By Rosalena Morrell, RCAP Public Affairs Fellow
From August 17-19, 2021, The Rural Community Assistance Partnership (RCAP) will be hosting our annual National Conference. The National Conference is an opportunity for the regional affiliates that make up RCAP’s network, made up of more than 300 Technical Assistance Providers (TAPs) to come together and share their knowledge and experiences to better serve rural communities across the country. The Conference also coincides with the celebration of National Water Quality Month to emphasize the importance of clean, safe water in our communities, homes, and environment. The various learning tracks of the conference cover topics such as operations, regulations, management and finance for water, wastewater, and solid waste as well as sessions on some of RCAP’s newer rural endeavors including economic development and community facilities that all tie back to the larger issue of water quality and the quality of life in rural America.
To better understand what to expect at the National Conference, we sat down with Lisa Fought, Training and Technical Services Specialist, one of the main planners of the event. As a former TAP with the Great Lakes RCAP, the Great Lakes Community Assistance Partnership, Lisa has experience as both a participant and planner of the National Conference.
For those unfamiliar, what is the RCAP National Conference?
The National Conference aims to provide best practices and training to the people who are on the ground, in communities, doing the work. We have so few opportunities to come together across the regions and this is a chance to connect with people doing similar work all across the country. The National Conference is also a showcase of the depth and breadth of experience and knowledge we have across the network. We have over 3000 TAPs on the ground doing this work in all 50 states and U.S. territories. It is a reminder, on a national scale, of just how amazing the people who work for the network are.
When you were a TAP, what was the National Conference like for you?
When I was a TAP, the biggest benefit of the conference for me was the networking. It is an opportunity to connect with the other TAPs as well as staff from the National Office. TAPs can feel isolated because a lot of us work remotely. I worked remotely for twenty years. The face to face (and virtual) connection with people is really important.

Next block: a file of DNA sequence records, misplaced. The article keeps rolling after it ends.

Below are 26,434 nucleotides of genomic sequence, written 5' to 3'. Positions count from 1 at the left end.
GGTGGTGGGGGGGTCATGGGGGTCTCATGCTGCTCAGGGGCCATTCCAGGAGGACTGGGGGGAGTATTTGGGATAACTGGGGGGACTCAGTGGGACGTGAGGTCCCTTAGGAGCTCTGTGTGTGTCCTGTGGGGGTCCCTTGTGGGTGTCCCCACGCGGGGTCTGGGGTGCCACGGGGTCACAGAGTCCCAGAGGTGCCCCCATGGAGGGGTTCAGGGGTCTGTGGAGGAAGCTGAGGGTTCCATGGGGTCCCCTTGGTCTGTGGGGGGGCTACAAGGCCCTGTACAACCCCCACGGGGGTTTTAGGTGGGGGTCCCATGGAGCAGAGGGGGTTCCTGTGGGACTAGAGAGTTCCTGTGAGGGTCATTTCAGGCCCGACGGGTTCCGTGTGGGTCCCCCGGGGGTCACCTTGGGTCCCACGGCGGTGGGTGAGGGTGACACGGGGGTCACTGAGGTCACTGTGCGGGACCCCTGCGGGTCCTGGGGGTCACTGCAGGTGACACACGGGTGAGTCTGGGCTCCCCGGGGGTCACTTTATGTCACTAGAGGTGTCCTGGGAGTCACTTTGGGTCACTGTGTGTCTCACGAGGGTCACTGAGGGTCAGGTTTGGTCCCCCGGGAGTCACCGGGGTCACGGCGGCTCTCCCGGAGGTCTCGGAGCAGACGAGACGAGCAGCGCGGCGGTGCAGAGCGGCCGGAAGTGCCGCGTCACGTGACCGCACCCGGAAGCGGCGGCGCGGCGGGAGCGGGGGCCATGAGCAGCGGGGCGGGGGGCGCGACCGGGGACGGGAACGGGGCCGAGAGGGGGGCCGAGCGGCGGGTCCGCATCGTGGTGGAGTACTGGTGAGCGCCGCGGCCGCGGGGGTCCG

What is your experience like now as a member of the National team?
I now have an appreciation for the amount of effort and work that goes into planning the conference. I see that the National Office is really trying to address the needs and wants of the people in the field. That’s not an easy task because you have 300 different needs and wants. We really try to be conscious of what everyone wants to get out of the conference.
What is it like having to plan a Virtual Conference?
A virtual conference allows for potentially all TAPs to participate whereas, in person, regions may have a limited amount of travel funds to send participants. The networking and intra-personal elements can be harder remotely, though we are doing our best to set up virtual networking opportunities. Some people are also fatigued from having to connect in this way for over a year, but we’ll see what happens as the COVID-19 pandemic clears and play it one day at a time.
Are there any sessions or elements of the Conference you are particularly excited about this year?
All of them! Every session we have this year has relevance to someone. We try to provide a menu of choices for people to participate in a variety of sessions. Coming in as a new TAP years ago, I didn’t know what I didn’t know, so it can be hard to choose with so many great options. We have some really amazing staff across the country who were willing to take the time to design and deliver a session (or more), and it just demonstrates again the depth and breadth of knowledge we have in this network.
This year I’m really looking forward to interacting with everyone in the field. I’m interested in hearing the different experiences, reconnecting, and creating a space to tap into each other’s knowledge. Everyone has their own specialties and sharing this allows us to best serve the communities we’re working with.
Do you have any guidance for first-time attendees to help them maximize their conference experience?
We hope everyone will have patience. Since the conference is virtual, it’s possible (probable) we may have some technological glitches. Attendees should also be willing to listen and learn from presenters and one another. It’s important to highlight that, even though someone may be new to RCAP, that doesn’t mean they are new to this arena. Everyone comes to this network with their own set of skills and knowledge to share that the rest of us can learn from. I’m really hoping to have active and engaged participants this year because that makes the conference so much more meaningful for everyone.